Student Accomplishments:
PRS: “Learning Life Skills Through Remote Viewing”

From Heidi Smith of Phoenix Rising School (PRS):
“Challenge: how can we teach children the skills of focus, patience and perseverance in a way that is so fun and engaging they’ll want to practice on their own, especially when we as adults haven’t mastered them ourselves? Solution: arrange regular activities that are short, simple, and provide immediate feedback. Then include everyone, from the oldest staff member to the youngest student. This is the Phoenix Rising approach, and it’s getting remarkable results.

The number one tool our staff uses for practicing focus is remote viewing. The sessions are brief and are usually used as a warm-up activity or as segues into some other aspect of the curriculum. ‘All the classes do a remote view pretty much daily one way or another,’ says C.R.E.A.T.E™ Specialist Sonya El Debssi. ‘With the Pre-K you have an age appropriate remote view with pictures and movement, and sometimes we have music included. With the older classes we have numbers and dice and bingo wheels.’

Three-year-old students in Carol Shimono’s Early Explorers class focus on the letter of the week. ‘It’s pictures,’ says pre-K facilitator Nancy Driscoll. ‘This week is ‘d’, so it’s either a dog or a doughnut or a deer or some other ‘d’ word.’ In Early Childhood, the children do five remote views a day. Before they go to recess, they focus on finding a stuffed frog in a box on the playground. ‘They have a little map of the playground and they have to put their name on it where they say the frog is,’ says Nancy. ‘Today Ava and Talia both got it, out by the swing set.’ The class keeps track of everyone’s remote views on a large board in the classroom.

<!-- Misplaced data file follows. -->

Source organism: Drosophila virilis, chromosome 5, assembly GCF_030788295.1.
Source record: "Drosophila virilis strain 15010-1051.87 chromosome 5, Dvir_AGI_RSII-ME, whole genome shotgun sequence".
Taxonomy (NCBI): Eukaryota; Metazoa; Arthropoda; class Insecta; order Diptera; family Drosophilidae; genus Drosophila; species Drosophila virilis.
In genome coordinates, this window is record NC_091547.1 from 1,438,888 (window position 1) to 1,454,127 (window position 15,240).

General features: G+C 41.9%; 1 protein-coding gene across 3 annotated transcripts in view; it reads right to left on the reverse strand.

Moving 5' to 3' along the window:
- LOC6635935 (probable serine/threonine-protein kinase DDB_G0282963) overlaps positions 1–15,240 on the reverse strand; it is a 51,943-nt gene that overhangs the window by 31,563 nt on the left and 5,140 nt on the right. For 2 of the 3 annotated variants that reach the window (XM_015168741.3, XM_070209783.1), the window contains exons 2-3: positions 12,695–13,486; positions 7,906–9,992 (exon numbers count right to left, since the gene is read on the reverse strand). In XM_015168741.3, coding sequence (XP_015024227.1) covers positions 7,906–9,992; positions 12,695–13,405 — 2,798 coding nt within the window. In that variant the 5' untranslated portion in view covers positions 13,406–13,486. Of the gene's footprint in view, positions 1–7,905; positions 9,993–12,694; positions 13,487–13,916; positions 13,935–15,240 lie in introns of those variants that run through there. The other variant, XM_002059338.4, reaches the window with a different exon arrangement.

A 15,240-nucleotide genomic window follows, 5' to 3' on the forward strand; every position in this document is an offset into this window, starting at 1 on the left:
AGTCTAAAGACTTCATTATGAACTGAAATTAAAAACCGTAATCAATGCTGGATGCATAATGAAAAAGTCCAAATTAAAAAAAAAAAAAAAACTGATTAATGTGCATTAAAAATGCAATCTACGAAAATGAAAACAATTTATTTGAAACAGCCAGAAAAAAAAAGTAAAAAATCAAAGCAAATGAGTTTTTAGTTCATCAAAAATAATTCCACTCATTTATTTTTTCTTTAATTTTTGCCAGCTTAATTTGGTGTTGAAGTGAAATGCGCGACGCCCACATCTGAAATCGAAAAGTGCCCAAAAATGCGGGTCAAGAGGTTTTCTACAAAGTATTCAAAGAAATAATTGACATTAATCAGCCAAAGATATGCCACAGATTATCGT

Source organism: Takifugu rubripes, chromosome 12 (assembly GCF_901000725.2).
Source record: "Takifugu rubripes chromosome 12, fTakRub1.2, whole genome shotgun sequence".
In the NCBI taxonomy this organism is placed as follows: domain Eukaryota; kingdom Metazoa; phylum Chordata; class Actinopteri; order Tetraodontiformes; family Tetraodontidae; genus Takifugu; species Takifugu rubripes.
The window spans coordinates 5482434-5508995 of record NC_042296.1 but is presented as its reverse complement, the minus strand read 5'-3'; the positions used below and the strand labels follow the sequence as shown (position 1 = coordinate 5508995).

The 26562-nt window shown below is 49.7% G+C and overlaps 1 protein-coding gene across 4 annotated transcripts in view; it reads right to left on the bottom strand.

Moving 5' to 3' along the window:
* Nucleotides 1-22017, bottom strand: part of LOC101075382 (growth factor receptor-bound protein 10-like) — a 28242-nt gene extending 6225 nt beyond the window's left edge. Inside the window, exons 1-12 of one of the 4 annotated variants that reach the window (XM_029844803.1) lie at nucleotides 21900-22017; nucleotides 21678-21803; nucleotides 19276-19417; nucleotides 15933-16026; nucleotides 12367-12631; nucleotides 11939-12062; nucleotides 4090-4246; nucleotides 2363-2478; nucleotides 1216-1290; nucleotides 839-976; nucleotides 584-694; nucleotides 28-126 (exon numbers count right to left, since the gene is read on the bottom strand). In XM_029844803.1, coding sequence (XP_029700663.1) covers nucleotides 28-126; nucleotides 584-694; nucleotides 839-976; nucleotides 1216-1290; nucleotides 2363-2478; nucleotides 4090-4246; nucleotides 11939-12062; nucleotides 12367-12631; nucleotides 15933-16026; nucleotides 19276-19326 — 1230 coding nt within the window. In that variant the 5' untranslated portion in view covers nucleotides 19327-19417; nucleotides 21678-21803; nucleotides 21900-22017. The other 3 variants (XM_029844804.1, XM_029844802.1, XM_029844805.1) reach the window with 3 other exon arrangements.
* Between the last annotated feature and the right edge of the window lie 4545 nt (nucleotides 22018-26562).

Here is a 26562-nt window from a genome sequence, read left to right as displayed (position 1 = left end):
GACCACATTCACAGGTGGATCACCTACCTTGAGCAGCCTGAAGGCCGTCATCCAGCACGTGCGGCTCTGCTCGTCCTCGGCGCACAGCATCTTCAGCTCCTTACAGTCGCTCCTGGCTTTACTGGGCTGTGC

In the older grades, the classes remote view five rolls with a 20-sided dice several times a day. ‘The great thing is that the kids really like it and everybody’s getting numbers,’ says middle school science facilitator Jeevan Anandasakaran. ‘It’s good focus work because it’s fun at the same time,’ agrees Trajan, a student in the class.”
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Pyrenees Loertscher and Tahsis Fairley

– Heidi Smith of PRS continues:
Focus! Students See the Future Correctly
“A magic moment happened in Ms. Megan’s class this week. During a session of using iPads in a focus exercise designed to know the number and suit of cards in a deck before actually turning them over, Tahsis and Pyrenees were sharing an iPad with Ms. Megan. ‘When we got to the second card, I wrote down king of hearts,’ says Tahsis. ‘Pyrenees looked over, and he said, ‘Hey, I got the king of hearts too!’ We flipped it over and it was the king of hearts. We both got it without even looking at each other.’ For Megan, the experience was remarkable. ‘Seeing that, and seeing how many kids got the whole card correct was amazing,’ she says. ‘I have a math brain, so I’m very logical. Now I’m going home and saying to my parents, ‘This is happening.There’s something to this.’”
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